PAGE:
Brent oil futures edged down below $39 a barrel on Tuesday, igniting a broad sell-off in Gulf stock markets.
The petrochemical sector was the main drag with Saudi Arabia’s Tadawul All-Share Index falling 0.9 percent to 6,233 points. Saudi Basic Industries Corp, the largest listed petrochemical producer, dropped 1.0 percent.
But construction company Khodari added 1.7 percent after it announced that it had received SR9.1 million ($2.4 million) as compensation from the state’s Human Resource Development Fund for the impact of labor reforms. The gain will be booked in the first quarter of 2016, the company said.
Saudi Arabia’s government is opening a fresh austerity drive by ordering ministries to cut their spending on contracts by at least 5 percent, a document seen by Reuters shows.
The cuts could further slow economic growth and hurt the construction industry, where many companies are struggling with deteriorating cash flow and rising labor costs.
Profit-taking by local traders in speculative shares pulled Dubai’s index down 0.9 percent.
Builders Arabtec and Drake & Scull each dropped more than 6.0 percent, while Dubai Parks tumbled 2.9 percent. All three shares, favored by local traders, had risen more than 16 percent since mid-February.
Abu Dhabi’s benchmark dropped 2.1 percent as the largest listed bank on the exchange, First Gulf Bank, traded ex-dividend; it fell 9.8 percent.
Other blue chips also sold off; Union National Bank, which went ex-dividend on March 10, fell 5.0 percent.
Last month, the lender announced that it had trimmed its 2015 cash dividend from the prior year.
In Qatar, the index fell 1.1 percent; Qatar Gas Transport and drilling rig provider Gulf International Services declined 6.5 and 4.9 percent respectively. The largest listed bank by market value, Qatar National Bank, fell 1.4 percent.
Egypt’s stock market rose for a second straight day on Tuesday after the country’s central bank devalued the currency.
Cairo’s index climbed 1.9 percent to 7,140 points, rising above technical resistance at this year’s peak of 7,114 points. A second straight close above that level would confirm a break, pointing up to the October peaks around 7,700 pounds.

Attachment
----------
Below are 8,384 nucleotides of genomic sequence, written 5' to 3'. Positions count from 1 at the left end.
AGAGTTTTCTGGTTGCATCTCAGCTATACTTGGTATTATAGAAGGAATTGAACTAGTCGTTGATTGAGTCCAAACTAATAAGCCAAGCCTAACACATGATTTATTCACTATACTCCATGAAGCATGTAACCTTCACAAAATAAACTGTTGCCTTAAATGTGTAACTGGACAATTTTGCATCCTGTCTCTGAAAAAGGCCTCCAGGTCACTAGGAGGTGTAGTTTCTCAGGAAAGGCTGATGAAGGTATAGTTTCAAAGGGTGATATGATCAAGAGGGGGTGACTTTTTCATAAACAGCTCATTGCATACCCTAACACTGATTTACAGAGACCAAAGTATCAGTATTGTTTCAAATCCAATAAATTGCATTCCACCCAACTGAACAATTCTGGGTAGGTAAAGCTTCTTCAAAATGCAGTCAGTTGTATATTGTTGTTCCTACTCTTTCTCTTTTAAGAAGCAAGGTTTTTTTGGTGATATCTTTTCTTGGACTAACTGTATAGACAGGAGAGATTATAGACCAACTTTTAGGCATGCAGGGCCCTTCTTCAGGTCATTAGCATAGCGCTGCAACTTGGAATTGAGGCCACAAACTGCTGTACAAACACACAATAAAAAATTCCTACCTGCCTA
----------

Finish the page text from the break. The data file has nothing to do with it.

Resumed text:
But while trading volume was active, it almost halved from the extraordinarily high seen on Monday, when the index soared 6.7 percent after the central bank devalued the pound to 8.85 per US dollar from 7.73.
The devaluation raised hopes that a cheaper pound would attract more capital to Egypt and eventually resolve its endemic foreign exchange shortage.
Prime Investment Research argued in a report that hard currency inflows due to the devaluation, especially from foreign direct investment and tourism, would boost Egypt’s net foreign reserves to $24 billion by 2020, from about $16.5 billion now. It noted that a previous devaluation in 2003 was followed by a sharp rise in reserves.
But it added that the devaluation was unlikely to lead to an export boom, partly because of weakness in Egyptian export markets in the Middle East.
Furthermore, many analysts expect the currency to slide further this year, a prospect which could delay hoped-for capital inflows, while interest rates could be hiked as soon as on Thursday to fight increased inflation due to the weak currency.
El Sewedy Electric jumped 3.6 percent after it reported that it earned 1.351 billion Egyptian pounds ($153 million) in 2015 versus 445 million pounds a year earlier. Juhayna Food, another exporter, rocketed 9.1 percent.
Real estate shares, which could be bought as a hedge against inflation fueled by the devaluation, faired well; Talaat Mostafa jumped 9.8 percent.
But some blue chips fell after rising strongly on Monday.
They included Commercial International Bank, which fell 0.8 percent after a 6.8 percent gain on the previous day.
Source: Arab News